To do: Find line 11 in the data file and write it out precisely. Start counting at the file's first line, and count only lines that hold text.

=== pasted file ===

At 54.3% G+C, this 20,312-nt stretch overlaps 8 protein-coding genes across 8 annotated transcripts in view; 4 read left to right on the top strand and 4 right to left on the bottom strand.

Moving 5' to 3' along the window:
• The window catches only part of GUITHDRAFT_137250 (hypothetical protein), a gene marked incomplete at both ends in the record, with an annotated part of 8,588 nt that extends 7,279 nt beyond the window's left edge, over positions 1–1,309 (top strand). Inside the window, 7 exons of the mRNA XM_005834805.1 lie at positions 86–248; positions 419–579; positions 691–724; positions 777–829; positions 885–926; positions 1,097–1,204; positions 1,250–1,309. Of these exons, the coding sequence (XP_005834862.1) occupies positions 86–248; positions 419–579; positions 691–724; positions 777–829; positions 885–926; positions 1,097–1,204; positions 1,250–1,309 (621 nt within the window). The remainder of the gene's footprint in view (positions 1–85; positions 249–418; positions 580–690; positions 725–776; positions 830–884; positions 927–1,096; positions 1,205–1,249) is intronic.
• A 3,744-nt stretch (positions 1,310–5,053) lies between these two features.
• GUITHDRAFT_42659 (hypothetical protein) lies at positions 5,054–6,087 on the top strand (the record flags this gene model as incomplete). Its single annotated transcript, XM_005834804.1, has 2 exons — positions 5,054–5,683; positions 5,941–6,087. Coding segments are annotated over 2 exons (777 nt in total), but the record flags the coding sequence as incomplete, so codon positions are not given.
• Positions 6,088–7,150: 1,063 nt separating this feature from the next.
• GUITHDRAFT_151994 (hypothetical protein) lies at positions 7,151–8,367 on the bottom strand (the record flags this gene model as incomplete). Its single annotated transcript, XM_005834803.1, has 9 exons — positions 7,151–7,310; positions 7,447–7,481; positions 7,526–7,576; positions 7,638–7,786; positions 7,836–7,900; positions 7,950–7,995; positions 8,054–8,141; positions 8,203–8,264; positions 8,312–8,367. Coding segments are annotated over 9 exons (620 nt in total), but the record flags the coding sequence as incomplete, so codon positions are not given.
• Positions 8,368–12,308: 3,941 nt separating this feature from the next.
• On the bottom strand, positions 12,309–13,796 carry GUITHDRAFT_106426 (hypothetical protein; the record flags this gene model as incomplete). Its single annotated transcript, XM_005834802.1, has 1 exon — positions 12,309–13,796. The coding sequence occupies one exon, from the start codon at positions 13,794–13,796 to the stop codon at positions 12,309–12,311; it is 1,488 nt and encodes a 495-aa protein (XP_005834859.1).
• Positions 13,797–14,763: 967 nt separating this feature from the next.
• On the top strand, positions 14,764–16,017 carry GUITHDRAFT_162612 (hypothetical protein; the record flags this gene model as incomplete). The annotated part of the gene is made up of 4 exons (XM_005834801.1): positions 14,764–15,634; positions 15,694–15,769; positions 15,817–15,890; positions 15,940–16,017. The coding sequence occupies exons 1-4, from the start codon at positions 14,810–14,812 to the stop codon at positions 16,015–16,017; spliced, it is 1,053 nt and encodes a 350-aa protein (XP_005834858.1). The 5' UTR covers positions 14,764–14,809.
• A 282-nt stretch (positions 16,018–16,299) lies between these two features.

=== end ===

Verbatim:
• On the top strand, positions 14,764–16,017 carry GUITHDRAFT_162612 (hypothetical protein; the record flags this gene model as incomplete). The annotated part of the gene is made up of 4 exons (XM_005834801.1): positions 14,764–15,634; positions 15,694–15,769; positions 15,817–15,890; positions 15,940–16,017. The coding sequence occupies exons 1-4, from the start codon at positions 14,810–14,812 to the stop codon at positions 16,015–16,017; spliced, it is 1,053 nt and encodes a 350-aa protein (XP_005834858.1). The 5' UTR covers positions 14,764–14,809.